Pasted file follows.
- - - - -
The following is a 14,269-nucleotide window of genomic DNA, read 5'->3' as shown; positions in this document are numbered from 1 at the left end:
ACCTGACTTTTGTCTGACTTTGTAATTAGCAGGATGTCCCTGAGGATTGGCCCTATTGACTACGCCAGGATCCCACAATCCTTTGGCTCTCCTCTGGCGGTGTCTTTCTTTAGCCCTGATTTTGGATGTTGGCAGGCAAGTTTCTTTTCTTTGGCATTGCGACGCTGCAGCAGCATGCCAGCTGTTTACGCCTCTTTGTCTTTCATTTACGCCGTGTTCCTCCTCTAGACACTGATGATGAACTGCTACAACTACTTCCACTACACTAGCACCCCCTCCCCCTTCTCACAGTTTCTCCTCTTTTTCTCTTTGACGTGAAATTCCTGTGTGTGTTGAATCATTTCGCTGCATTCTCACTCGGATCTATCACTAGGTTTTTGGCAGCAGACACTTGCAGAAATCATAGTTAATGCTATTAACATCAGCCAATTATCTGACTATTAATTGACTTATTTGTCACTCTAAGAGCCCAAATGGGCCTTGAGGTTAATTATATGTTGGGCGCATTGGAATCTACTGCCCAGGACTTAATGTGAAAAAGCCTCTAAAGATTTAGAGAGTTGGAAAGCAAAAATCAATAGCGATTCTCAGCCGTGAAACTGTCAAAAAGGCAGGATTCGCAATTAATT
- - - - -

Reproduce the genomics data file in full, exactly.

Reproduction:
The following is a 14,269-nucleotide window of genomic DNA, read 5'->3' as shown; positions in this document are numbered from 1 at the left end:
ACCTGACTTTTGTCTGACTTTGTAATTAGCAGGATGTCCCTGAGGATTGGCCCTATTGACTACGCCAGGATCCCACAATCCTTTGGCTCTCCTCTGGCGGTGTCTTTCTTTAGCCCTGATTTTGGATGTTGGCAGGCAAGTTTCTTTTCTTTGGCATTGCGACGCTGCAGCAGCATGCCAGCTGTTTACGCCTCTTTGTCTTTCATTTACGCCGTGTTCCTCCTCTAGACACTGATGATGAACTGCTACAACTACTTCCACTACACTAGCACCCCCTCCCCCTTCTCACAGTTTCTCCTCTTTTTCTCTTTGACGTGAAATTCCTGTGTGTGTTGAATCATTTCGCTGCATTCTCACTCGGATCTATCACTAGGTTTTTGGCAGCAGACACTTGCAGAAATCATAGTTAATGCTATTAACATCAGCCAATTATCTGACTATTAATTGACTTATTTGTCACTCTAAGAGCCCAAATGGGCCTTGAGGTTAATTATATGTTGGGCGCATTGGAATCTACTGCCCAGGACTTAATGTGAAAAAGCCTCTAAAGATTTAGAGAGTTGGAAAGCAAAAATCAATAGCGATTCTCAGCCGTGAAACTGTCAAAAAGGCAGGATTCGCAATTAATT